Self-reflection (svadyaya)* while I was reading the new book Emotional Freedom, by Judith Orloff M.D. compassionately showed me some of my unprocessed emotional straw (dotted with plenty of unresolved EXCREMENT) that still needs to be spun into gold through the alchemy of yoga, as in the union of body, mind and spirit. You really need the spirit part to do it! Without opening the heart to something greater (Isvara-pranidhana)* than the personal story, we can become a prisoner of it. And the book is definitely written for men and women both. So if you have ever done something or said something you regretted later because it was harmful and not done with conscious awareness, this book offers helpful ideas for becoming more aware and for shifting into a more compassionate and loving place.
The chapter on jealousy (aparigraha)* had me rapt. In it I learned a new word: floccinaucinihilipilification which refers to “the habit of deeming everything worthless.” This definition transported me to my younger adult days when a regular phrase for me was, “Life sucks,” said in a passionless monotone. I just wasn’t seeing a place for my hope to sprout in the world I was seeing. The new connection I made was that this was an effect of having lived jealously. When you always think that other people have everything figured out, and you don’t, eventually, (it’s easy to see how) someone might give up under those circumstances. Especially when that person (me) feels that they want to make a creative contribution to the world. That is not something you can find from someone else. It must come from within. Dr. Orloff sees self-esteem as the antidote for jealousy. It takes courage to look inward for inspiration, when so many people who don’t really have it worked out, themselves, want to tell us how to do everything—especially when you are a young person.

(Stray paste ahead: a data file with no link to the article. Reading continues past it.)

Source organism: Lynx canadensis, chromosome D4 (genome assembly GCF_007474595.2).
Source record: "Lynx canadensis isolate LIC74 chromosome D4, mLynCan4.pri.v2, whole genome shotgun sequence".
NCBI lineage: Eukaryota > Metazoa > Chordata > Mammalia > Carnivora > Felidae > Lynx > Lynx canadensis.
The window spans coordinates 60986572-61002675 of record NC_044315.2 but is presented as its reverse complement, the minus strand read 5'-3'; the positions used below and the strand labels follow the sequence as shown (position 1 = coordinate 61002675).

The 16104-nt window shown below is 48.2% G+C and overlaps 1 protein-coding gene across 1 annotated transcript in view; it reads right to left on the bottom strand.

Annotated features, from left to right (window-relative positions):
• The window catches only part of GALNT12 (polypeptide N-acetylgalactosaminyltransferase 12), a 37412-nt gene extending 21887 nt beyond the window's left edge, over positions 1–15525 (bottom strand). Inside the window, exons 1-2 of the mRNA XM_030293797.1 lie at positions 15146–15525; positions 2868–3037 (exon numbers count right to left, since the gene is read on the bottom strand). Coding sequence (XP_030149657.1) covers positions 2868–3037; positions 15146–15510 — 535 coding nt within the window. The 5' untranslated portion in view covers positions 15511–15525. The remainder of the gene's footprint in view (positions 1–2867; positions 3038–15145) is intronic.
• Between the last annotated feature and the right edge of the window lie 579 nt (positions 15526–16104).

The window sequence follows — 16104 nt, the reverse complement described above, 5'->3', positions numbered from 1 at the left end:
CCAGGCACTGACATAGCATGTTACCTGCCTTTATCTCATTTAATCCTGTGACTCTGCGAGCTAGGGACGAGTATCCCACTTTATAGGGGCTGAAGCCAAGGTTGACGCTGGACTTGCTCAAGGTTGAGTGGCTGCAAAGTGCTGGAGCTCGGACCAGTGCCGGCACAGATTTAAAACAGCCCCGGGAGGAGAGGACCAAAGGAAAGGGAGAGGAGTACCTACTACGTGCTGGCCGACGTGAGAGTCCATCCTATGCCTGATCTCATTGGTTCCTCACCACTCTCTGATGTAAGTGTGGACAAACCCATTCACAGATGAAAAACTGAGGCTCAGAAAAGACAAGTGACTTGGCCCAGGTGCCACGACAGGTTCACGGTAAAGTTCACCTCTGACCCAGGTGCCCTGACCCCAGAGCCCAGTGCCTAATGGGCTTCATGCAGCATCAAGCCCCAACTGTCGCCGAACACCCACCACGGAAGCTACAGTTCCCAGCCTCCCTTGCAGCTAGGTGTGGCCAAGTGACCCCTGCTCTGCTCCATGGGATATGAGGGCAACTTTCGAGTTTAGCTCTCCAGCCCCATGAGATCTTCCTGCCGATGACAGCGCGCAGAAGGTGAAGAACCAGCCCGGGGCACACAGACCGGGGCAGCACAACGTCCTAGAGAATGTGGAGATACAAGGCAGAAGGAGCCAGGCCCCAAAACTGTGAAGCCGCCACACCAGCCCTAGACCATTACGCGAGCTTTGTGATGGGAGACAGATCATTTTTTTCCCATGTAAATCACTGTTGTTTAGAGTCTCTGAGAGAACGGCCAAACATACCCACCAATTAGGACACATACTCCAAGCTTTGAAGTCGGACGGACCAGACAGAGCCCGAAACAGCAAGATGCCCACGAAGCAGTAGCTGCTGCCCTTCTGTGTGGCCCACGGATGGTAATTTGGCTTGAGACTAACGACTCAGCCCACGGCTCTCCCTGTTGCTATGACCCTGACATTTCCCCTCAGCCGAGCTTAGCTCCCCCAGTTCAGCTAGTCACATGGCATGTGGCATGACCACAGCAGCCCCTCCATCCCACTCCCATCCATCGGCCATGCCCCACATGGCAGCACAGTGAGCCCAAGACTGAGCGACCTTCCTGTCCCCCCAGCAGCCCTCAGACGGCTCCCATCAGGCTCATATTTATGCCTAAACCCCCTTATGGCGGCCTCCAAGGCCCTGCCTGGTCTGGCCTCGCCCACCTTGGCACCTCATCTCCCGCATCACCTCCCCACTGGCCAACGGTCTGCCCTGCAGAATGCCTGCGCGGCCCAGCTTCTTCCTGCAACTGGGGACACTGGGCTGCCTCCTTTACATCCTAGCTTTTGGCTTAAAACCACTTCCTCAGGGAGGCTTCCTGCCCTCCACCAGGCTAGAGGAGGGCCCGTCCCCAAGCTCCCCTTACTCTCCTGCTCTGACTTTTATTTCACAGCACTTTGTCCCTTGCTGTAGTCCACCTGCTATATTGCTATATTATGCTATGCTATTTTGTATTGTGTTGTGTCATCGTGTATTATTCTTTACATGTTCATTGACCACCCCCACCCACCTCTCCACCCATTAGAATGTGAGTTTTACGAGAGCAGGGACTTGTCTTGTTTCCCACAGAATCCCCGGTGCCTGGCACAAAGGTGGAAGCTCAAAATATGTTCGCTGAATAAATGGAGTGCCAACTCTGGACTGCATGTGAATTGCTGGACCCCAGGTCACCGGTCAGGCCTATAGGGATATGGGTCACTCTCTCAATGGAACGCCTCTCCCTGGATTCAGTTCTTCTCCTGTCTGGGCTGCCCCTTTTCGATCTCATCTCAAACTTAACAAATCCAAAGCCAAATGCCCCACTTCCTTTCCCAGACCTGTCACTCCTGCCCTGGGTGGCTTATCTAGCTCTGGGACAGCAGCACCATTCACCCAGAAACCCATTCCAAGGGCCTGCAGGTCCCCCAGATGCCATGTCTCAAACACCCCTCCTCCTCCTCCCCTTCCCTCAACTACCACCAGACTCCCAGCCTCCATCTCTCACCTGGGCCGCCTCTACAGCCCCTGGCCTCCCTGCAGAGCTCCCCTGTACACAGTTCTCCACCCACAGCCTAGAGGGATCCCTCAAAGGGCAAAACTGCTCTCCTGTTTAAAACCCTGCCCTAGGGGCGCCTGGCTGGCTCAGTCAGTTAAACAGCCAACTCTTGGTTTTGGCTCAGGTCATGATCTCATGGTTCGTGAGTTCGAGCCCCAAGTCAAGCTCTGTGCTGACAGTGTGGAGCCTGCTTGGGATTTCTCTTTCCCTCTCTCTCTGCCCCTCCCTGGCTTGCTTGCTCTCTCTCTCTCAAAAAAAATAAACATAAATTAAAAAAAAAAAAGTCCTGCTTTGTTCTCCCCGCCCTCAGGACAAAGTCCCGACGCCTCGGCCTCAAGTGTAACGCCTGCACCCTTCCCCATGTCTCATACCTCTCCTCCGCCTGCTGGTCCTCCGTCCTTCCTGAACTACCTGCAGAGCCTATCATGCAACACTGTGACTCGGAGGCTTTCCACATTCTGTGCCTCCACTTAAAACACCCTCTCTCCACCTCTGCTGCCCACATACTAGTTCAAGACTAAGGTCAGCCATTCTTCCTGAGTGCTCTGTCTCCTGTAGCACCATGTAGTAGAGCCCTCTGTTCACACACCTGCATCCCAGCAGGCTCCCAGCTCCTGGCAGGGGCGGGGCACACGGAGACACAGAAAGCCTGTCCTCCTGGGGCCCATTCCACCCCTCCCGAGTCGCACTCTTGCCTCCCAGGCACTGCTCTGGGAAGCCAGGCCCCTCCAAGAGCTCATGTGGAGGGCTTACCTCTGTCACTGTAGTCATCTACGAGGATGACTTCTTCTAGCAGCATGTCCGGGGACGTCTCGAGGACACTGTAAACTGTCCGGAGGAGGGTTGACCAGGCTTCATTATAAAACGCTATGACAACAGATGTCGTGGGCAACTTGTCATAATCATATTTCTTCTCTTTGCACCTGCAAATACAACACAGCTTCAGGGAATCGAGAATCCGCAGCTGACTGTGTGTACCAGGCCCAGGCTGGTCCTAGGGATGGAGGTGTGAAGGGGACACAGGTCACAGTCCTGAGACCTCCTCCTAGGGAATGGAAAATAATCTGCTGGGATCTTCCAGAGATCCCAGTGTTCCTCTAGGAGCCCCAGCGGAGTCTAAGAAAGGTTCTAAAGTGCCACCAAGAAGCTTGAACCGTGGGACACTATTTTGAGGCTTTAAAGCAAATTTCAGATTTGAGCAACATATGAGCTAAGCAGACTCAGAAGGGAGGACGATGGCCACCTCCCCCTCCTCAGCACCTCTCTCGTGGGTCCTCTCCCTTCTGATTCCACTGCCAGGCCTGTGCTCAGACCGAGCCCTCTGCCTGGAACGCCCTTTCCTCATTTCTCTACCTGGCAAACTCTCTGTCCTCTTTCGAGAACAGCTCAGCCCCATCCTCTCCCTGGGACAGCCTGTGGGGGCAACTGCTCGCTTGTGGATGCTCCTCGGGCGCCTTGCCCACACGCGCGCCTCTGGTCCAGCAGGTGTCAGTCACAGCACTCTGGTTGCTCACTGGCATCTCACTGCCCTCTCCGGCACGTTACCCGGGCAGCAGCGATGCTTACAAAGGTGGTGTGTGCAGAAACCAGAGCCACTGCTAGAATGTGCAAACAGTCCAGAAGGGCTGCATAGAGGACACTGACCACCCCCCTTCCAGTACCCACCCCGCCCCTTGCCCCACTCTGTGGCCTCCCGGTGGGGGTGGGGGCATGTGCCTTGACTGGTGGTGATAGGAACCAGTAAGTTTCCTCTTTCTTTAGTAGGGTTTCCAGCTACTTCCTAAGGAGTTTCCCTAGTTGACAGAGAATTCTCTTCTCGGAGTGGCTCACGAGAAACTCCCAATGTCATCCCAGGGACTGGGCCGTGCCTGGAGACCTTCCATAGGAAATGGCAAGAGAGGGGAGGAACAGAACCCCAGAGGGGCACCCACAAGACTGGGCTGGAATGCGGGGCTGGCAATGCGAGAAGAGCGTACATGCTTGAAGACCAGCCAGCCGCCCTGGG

But it’s never really about other people, as in “their fault.” The road towards freedom shows up for real when a person is ready to take responsibility for their life. And a nice part about the book is that the author sees challenging emotions as opportunities to grow. So if I were to see the next occurrence of jealousy as an opportunity to work on self-esteem, I would be in line with the message of the book. So the next time I think that someone else has things figured out so much better than me, I can dedicate the next conscious moment to looking at what I am doing instead of ruminating on my warped perception of the other person.
Sometimes I am surprised when the old “life sucks” Brooks shows up. It is never when I am teaching yoga, but she can sneak in behind the scenes when I am watching or listening to a situation, either alone or in a group. Certain kinds of looks from people can bring it on, or if I feel that I am not being seen it can also happen. The next time this happens I’d like to remind myself that the clouds of negativity are not me, and those thoughts are not who I am. They are just a part of my mental soup that shows up sometimes, and I don’t have to believe it. It’s harmful to act from that dark place, so my awareness of it is crucial.
I have encountered some people who don’t want to tolerate negativity in any form. But that might send it deeper into the subconscious, and from there it can control things without interference. So this is why it’s important to bring these old nasties out into the light of conscious awareness—this way you can grow emotionally by making choices about what you are doing instead of reacting out of old emotional patterns.
I am grateful for having yoga in my life. It was the experience of going deeper into myself through this practice that allowed me to see a world where my hope might sprout and my dreams might become realities. My dream of teaching yoga has happened, writing about yoga substantiates another dream, and now I’d like to extend my reach further (hope in progress).
* I added the corresponding concepts from Patanjali's Yoga Sutras. The book isn't about yoga per se.